Have you ever seen a poster from across the room that has the word “SEX” at the top in 72 point type? You walk across the room to read the smaller print, which says “Now that I have your attention, let me tell you about the advantages of….”
The first time this happens you probably feel foolish that you were drawn to this poster. The second time, you don’t bother walking close enough to read. Why is that?
Is it because you don’t want to be noticed reading the poster? You don’t want people laughing when they see that you’ve fallen for it, too?
Or is it because the information on this poster holds nothing of interest to you?
As an advertising tactic, this one is flawed. It tries to capture attention without ever qualifying the reader as a potential customer. It wastes the reader’s time and the advertiser’s resources.
What Value Is Attention?
Some advertisers believe that getting the reader / viewer / listener to notice their message is such an important step that they apply no common sense to their messaging. They attempt to piggyback their communication on to some other device, some other attention grabbing message.
Is Are You Smarter Than A Fifth Grader? the hot television program this season? You can safely predict a slew of local advertisers (and probably a couple of national advertisers as well) will create ads playing off of the show.
These are the same people who jumped on the Where’s the Beef? bandwagon. They fell in line to ask Got Milk? Got Insurance? Got Teeth? Got Real Estate? They keep trying to catch the “next big thing” because they aren’t saying anything of significance. Less obviously, but equally as badly planned, are those that have no tie in at all.
I spoke to a plumber a few years ago who wanted to incorporate the Superman character into his ads. Why? Because he thought it would be “cool.” Aside from the obvious copyright violations, what does Superman have to do with plumbing?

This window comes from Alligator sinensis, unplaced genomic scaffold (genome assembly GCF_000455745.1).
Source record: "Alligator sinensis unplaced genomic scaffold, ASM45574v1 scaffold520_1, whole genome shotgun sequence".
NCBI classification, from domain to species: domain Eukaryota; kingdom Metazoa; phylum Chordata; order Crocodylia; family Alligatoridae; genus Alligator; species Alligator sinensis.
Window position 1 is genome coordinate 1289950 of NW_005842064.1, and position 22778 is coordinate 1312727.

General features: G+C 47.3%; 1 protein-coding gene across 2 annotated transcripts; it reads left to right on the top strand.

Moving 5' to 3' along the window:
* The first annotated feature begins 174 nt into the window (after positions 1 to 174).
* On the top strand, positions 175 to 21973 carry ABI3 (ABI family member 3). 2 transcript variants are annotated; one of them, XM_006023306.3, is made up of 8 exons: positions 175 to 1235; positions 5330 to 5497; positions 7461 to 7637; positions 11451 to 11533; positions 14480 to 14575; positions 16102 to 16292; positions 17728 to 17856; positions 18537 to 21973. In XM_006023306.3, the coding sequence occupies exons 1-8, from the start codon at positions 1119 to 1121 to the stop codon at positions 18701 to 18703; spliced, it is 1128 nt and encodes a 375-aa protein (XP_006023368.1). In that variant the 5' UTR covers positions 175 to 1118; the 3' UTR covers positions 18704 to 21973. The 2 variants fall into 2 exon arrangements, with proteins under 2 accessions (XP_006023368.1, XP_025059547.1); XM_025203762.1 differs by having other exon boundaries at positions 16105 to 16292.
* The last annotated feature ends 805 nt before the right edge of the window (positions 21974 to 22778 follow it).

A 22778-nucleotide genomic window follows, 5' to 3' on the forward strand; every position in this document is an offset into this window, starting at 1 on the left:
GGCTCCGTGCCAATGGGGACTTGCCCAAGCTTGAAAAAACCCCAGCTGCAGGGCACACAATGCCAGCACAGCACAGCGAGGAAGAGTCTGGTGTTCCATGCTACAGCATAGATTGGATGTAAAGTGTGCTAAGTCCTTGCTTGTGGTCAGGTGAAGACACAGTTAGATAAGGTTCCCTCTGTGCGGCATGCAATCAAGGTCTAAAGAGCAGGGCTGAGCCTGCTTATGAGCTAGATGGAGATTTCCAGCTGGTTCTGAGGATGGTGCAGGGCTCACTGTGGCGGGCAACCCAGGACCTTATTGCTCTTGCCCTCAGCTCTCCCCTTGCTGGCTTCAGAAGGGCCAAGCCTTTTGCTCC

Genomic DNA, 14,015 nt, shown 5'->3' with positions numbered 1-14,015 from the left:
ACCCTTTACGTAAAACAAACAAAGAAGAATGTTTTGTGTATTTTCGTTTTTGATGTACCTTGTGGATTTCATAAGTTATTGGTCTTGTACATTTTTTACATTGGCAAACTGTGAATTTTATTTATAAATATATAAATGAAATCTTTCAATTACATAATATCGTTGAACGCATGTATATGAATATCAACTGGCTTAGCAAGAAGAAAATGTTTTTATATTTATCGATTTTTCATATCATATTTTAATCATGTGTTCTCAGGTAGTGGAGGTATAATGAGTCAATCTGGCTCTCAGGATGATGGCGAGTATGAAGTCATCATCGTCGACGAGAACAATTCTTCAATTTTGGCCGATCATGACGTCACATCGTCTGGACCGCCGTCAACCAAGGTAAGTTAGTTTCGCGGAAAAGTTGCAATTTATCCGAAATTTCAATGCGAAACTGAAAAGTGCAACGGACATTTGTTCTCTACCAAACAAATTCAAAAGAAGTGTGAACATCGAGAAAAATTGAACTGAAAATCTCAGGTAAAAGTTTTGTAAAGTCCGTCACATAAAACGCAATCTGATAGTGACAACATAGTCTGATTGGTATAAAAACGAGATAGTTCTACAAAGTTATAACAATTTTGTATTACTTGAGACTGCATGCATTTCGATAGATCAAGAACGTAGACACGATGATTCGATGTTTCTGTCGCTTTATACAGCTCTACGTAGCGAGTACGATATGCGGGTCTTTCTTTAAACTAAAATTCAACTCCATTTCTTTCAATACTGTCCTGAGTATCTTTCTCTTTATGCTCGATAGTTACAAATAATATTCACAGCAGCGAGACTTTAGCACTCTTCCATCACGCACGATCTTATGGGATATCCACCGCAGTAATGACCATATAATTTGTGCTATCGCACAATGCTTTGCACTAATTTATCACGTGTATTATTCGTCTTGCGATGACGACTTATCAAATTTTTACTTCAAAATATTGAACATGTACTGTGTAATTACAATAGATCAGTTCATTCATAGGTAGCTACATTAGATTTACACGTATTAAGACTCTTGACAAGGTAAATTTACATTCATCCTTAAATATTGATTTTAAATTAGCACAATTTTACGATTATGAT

Don’t try to associate your business with things that aren’t relevant to your business. Don’t show your kids, your grandkids, or your pets in your ads. They won’t help you sell anything. Don’t talk about which church you attend, where you went to school, or which organizations you support. There are no significant numbers of customers who will choose you for those reasons. (I almost wrote none, but I toned it down to avoid the e-mails telling me that half of someone’s business comes from their support of the Chamber. It doesn’t).
Then There’s The Superbowl
No, not the ads which run during the broadcast, but the “Superbowl of Savings” theme that the local car dealer will inevitably use in the days leading up to the game. It’s the furniture store employees in football jerseys telling you not to “go long” without the new sofa, to “huddle up” with a furniture store employee. That you’ll get an immediate “signing bonus” if you take delivery this week. Blech. Isn’t your objective to make your message noticed? Then stop being non-memorable by looking like everyone else who’s borrowing a theme.
How Do You Get Shoppers Interest?
You get the genuine interest of qualified buyers by being relevant to those buyers. By talking to them about their needs, their concerns, their problems. By helping those people to solve the very real issues in their lives as they perceive them. Are you a plumber? Don’t talk about the Jaycees. Talk about cleaning up to leave the bathroom spotless after your service call. Talk about your commitment to being on time. Talk about how you’ll affect the lives of your customers.
Good ads appeal to the people who want what you sell. It’s not necessary to get the attention of any non-buyers. Good ads are not about what you sell, they’re about the people you sell to. You won’t need to borrow any interest if you communicate the things that buyers are interested in hearing.